The Learning Commons is now running all programs online, and student usage is up from the first week of online instruction, according to director Jeffrey White. By encouraging your students to connect with a peer tutor, you might help them to connect more deeply to learning and studying online while engaging socially with our peer tutors. Use this link to find out more.
When students come to the Learning Commons for content tutoring, they often could use more work on how to study in general as well as the content area. How one approaches studying in one discipline varies from other disciplines, and how one approaches studying often impacts the grade earned by a student. The Learning Commons is launching a new pilot program to support students’ metacognitive approaches to studying. You can learn more about the program at this link.
Just in time to start thinking about your spring course planning, Jeffrey White, Learning Commons, offers 7 minutes of advice answering the question“What Course Design Principles Enhance Student Learning?” in this IGNITE-funded video.
The Clark Library is hosting a reception for “Down Around the Corner: An Exhibit of Paintings by Mark Ghyselinck, C.S.C.” on Friday, October 25, from 3:30 to 4:30 p.m. Please join us for refreshments while viewing his impressionistic depictions of the beauty around us from as far away as Salzburg to as close as here on campus. Fr. Ghyselinck is the pastoral resident in Shipstad Hall and faculty in the performing and fine arts department. The exhibit will be on display into January.
For more information, contact the Clark Library at x7111 or email@example.com.
As part of its ongoing effort to improve peer tutoring and student performance, the University’s Learning Commons has been developing and improving tutor training, according to Learning Commons director Jeffrey White. The national College Reading and Learning Association (CRLA) recently approved the Learning Commons’ application for Stage Two of the International Tutor Training Program Certification (ITTPC) – Level 1. This approval represents the next step in certifying the Learning Commons’ tutor training program and follows an initial one-year certification. To receive approval for certification, the Learning Commons’ application was peer-reviewed by professionals in the field who are selected and trained by the CRLA.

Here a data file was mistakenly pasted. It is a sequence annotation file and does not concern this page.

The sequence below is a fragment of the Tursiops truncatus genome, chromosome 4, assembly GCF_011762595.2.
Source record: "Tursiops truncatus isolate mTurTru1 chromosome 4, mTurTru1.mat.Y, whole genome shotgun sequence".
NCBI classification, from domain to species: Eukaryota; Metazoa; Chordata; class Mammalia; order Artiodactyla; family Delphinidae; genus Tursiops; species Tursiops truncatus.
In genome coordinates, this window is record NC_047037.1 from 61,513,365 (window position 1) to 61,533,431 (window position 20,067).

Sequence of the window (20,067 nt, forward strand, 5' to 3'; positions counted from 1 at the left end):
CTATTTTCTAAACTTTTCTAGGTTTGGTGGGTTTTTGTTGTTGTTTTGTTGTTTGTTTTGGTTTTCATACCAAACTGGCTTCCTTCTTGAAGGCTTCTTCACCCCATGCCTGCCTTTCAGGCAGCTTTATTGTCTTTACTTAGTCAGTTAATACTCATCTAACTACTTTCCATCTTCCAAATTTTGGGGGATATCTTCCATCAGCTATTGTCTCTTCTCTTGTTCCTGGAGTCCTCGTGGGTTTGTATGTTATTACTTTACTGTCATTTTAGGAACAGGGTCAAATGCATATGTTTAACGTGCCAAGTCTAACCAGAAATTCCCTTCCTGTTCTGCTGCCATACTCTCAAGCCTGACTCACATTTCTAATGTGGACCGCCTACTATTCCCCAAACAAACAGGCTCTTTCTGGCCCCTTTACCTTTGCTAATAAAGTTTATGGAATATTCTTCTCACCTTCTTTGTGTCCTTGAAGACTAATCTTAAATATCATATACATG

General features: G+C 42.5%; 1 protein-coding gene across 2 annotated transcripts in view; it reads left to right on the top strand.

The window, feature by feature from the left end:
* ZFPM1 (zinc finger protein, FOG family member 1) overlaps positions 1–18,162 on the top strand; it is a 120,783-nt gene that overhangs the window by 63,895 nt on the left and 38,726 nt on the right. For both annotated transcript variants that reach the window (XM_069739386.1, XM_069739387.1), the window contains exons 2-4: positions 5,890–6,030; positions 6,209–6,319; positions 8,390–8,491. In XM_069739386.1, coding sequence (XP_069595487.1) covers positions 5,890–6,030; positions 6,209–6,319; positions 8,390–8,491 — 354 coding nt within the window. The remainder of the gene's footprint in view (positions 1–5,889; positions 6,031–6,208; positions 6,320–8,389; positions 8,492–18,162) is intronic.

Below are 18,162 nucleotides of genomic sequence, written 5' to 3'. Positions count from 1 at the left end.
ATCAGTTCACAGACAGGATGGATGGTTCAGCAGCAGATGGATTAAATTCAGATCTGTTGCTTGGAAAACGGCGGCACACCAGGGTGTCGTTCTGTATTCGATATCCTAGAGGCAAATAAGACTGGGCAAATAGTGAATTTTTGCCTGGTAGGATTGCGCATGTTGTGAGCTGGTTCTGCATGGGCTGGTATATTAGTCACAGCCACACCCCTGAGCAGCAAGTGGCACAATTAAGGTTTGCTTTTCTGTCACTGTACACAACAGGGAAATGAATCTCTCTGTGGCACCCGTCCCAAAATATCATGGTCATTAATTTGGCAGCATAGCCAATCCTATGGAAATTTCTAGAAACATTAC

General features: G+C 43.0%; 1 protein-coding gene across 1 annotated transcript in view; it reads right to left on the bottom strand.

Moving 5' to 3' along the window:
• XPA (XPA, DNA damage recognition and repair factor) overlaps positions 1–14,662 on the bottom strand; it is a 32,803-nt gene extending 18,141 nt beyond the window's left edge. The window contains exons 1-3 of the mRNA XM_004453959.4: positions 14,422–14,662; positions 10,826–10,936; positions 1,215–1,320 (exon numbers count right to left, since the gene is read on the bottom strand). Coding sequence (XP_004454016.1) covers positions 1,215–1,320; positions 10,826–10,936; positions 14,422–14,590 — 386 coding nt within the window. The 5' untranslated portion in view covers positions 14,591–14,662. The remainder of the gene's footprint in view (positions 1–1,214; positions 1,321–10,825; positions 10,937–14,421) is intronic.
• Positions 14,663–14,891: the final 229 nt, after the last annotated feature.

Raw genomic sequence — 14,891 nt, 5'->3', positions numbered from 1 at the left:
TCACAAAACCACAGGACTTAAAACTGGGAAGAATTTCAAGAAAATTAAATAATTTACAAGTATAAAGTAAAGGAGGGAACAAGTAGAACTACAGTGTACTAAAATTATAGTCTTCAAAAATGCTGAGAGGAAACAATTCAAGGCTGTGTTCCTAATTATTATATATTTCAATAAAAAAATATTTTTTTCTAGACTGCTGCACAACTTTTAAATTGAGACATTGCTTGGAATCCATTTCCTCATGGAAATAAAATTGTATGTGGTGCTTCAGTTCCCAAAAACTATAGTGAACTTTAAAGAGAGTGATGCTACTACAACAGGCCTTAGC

Research indicates that students benefit more from programs with strong tutor training compared to students who utilize programs with untrained or minimally trained tutors. “Our work with tutors helps to develop them as facilitators of active and self-regulated learning,” said White. All tutors in the Learning Commons receive at least 11 hours of training that is standards-based, outcomes-oriented, and assessment-driven. “The rationale for training is strong. Programs that don’t train, observe, and assess their tutors tend to devolve into homework help that tends to encourage the illusion of learning among students,” added White.
The ITTPC Stage Two certification will last for three years, during which Learning Commons staff will continuously assess and improve the training in preparation for Stage Three and added levels of training.
For more information on the Learning Commons, tutor training, and how the Learning Commons can support students in your program, contact White at firstname.lastname@example.org or visit the Learning Commons website. The Learning Commons is a program of the Shepard Academic Resource Center.